Israel has also arbitrarily excluded hundreds of thousands of Palestinians from its population registry, restricting their ability to live in and travel from the West Bank and Gaza. Israeli authorities have justified these actions by citing general security concerns, but they have not conducted individual screenings or claimed that those excluded posed a threat themselves. Israel also revoked the residency of over 130,000 Palestinians in the West Bank and 14,565 in East Jerusalem since 1967, largely on the basis that they had been away too long.

Gaza Closure, Unjustified Movement Restrictions in West Bank

For the last 25 years, Israel has tightened restrictions on the movement of people and goods to and from the Gaza Strip in ways that far exceed any conceivable requirement of Israeli security. These restrictions affect nearly every aspect of everyday life, separating families, restricting access to medical care and educational and economic opportunities, and perpetuating unemployment and poverty. As of last year, Gaza’s GDP was 23 percent lower than in 1994. Seventy percent of Gaza’s 1.9 million people rely on humanitarian assistance.

Israel also has imposed onerous restrictions on freedom of movement in the West Bank, enforced at checkpoints within the West Bank and at its borders with Israel. Israel’s separation barrier, ostensibly solely built for security, in fact slices through the West Bank significantly more than it runs along the Green Line separating the West Bank from Israel, contrary to international humanitarian law, as confirmed by the International Court of Justice in July 2004.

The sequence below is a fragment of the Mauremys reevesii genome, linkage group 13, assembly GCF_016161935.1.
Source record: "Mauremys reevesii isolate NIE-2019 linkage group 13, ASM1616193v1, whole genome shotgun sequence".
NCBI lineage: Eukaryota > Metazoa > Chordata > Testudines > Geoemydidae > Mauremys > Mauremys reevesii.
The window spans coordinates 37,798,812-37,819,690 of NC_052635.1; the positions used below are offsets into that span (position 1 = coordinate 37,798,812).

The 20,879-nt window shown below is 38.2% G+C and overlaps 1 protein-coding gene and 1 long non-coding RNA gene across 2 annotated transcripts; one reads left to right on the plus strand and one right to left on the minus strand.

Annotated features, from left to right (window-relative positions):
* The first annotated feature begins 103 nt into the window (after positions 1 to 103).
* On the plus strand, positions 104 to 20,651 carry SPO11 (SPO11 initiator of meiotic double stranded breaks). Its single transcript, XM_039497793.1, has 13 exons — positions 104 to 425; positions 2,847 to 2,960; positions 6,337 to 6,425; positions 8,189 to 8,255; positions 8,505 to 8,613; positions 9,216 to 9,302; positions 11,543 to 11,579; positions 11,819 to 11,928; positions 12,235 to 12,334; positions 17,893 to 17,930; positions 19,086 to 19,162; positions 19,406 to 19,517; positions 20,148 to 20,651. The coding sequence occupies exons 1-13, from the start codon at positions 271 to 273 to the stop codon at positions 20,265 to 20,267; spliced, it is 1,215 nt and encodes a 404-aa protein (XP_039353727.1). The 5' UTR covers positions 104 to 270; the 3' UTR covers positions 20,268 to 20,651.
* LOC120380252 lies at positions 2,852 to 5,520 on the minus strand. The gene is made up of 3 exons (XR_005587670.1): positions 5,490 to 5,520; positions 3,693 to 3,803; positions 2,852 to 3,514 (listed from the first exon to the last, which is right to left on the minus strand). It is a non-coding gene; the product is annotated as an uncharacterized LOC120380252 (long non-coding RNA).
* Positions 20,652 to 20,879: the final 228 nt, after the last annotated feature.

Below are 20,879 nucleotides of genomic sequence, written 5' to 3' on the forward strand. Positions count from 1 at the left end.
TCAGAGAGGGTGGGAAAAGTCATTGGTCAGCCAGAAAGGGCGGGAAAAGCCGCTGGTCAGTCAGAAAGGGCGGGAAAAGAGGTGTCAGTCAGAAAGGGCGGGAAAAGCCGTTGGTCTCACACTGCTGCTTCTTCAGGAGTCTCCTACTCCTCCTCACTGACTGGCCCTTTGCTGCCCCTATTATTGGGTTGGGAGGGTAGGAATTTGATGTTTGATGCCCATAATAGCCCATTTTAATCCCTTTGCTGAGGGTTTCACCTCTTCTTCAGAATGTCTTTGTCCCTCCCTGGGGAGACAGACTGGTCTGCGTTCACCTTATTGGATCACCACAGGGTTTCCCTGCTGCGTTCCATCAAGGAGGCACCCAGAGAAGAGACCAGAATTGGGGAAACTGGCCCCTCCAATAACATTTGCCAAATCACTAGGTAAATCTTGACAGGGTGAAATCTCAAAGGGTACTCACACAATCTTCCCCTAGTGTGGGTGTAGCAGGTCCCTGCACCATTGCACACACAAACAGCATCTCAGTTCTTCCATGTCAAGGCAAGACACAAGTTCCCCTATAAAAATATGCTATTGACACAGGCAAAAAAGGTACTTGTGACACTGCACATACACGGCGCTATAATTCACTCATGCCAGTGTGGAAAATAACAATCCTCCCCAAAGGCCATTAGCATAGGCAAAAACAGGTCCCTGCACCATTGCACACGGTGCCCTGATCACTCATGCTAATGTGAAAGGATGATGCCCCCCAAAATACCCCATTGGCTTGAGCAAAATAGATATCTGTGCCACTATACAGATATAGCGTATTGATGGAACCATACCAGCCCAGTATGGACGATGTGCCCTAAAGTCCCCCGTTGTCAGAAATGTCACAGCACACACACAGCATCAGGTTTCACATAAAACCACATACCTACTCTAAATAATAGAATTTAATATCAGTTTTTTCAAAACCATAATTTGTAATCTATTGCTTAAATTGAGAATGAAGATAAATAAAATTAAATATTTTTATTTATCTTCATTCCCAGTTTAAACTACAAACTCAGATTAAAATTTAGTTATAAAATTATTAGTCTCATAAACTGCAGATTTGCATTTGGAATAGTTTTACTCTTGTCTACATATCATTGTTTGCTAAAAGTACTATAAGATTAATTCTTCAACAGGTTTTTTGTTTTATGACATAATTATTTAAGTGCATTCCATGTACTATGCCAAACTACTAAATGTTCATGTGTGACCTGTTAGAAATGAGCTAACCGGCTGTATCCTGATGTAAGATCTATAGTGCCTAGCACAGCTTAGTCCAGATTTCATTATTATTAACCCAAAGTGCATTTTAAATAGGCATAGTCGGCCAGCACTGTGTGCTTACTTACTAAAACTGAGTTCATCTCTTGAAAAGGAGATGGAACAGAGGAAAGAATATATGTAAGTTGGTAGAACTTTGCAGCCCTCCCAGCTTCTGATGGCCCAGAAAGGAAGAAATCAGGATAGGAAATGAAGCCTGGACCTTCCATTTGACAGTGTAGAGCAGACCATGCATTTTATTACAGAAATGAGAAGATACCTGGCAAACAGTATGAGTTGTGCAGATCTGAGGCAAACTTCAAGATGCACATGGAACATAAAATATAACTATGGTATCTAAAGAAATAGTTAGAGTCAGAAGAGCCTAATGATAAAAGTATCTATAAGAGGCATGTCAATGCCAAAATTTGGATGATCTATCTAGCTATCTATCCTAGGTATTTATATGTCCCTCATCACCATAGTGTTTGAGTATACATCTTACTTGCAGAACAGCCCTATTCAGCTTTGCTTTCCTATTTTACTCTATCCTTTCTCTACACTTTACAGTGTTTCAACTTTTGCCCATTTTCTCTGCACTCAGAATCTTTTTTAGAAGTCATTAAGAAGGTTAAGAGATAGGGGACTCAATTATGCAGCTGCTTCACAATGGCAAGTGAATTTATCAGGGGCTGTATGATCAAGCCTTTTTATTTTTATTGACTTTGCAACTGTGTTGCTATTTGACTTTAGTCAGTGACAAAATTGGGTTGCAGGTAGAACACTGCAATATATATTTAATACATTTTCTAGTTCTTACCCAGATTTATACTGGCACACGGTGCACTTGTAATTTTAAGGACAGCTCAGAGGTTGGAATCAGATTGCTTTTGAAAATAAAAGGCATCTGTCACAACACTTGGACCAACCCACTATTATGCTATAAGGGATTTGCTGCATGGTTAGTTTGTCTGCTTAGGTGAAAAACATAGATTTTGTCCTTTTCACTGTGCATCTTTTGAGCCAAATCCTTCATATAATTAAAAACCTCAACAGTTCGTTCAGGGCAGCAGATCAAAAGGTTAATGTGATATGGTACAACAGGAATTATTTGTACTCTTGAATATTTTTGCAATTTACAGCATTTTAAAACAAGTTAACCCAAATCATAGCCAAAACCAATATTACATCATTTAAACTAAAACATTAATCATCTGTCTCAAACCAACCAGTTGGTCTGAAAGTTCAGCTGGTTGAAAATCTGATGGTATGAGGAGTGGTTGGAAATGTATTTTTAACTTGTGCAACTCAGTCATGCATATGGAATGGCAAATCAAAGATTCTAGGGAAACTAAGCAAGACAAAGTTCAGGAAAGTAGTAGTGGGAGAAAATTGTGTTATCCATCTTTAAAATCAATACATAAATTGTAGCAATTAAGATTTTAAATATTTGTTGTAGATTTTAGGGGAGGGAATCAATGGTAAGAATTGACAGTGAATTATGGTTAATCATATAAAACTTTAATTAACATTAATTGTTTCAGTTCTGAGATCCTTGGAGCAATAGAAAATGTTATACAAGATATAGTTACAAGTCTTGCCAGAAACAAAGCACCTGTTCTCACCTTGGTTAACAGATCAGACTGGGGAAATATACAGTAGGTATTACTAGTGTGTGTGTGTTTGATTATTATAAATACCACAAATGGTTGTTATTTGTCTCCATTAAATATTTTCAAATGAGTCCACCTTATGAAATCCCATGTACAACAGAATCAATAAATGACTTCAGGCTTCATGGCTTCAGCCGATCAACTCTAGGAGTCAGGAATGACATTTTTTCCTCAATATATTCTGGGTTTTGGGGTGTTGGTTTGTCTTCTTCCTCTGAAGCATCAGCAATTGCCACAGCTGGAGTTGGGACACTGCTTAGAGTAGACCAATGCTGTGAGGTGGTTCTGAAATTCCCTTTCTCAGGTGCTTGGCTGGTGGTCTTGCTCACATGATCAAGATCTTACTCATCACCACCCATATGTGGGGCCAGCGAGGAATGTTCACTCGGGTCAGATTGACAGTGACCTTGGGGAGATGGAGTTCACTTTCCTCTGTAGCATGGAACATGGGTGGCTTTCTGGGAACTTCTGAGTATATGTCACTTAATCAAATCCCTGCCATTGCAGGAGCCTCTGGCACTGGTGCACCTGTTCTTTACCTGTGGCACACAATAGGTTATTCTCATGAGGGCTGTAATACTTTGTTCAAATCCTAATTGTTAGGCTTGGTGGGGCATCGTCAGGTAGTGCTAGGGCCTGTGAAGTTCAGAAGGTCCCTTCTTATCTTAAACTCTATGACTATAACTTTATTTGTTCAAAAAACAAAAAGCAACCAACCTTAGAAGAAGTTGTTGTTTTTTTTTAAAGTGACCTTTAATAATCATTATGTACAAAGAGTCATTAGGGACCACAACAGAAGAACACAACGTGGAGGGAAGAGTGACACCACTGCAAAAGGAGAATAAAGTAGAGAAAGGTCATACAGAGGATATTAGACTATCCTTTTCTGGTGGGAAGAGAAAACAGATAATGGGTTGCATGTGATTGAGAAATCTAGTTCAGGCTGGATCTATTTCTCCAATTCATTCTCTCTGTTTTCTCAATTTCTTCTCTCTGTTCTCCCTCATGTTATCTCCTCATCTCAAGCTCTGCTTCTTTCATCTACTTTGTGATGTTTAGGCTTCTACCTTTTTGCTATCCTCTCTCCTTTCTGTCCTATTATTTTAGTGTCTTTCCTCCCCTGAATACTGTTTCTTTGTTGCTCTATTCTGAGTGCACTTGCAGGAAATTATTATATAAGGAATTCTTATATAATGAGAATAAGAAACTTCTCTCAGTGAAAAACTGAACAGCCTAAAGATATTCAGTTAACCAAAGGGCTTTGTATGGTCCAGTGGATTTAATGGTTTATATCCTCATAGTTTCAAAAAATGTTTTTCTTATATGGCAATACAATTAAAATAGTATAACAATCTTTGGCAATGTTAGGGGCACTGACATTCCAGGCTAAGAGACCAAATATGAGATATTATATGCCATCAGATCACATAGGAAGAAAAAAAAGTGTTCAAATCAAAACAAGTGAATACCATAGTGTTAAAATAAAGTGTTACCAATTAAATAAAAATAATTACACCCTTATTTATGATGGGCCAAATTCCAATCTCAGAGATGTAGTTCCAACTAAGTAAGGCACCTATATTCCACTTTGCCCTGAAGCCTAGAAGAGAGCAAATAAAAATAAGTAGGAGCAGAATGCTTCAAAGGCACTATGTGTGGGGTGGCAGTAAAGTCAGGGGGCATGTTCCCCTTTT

Abusive Detention

Israeli authorities have incarcerated hundreds of thousands of Palestinians since 1967, the majority after trials in military courts, which have a near-100 percent conviction rate. In addition, on average, hundreds every year have been placed in administrative detention based on secret evidence without charge or trial. Some were detained or imprisoned for engaging in nonviolent activism. Israel also jails West Bank and Gaza Palestinian detainees inside Israel, creating onerous restrictions on family visits and violating international law requiring that they be held within the occupied territory. Many detainees, including children, face harsh conditions and mistreatment.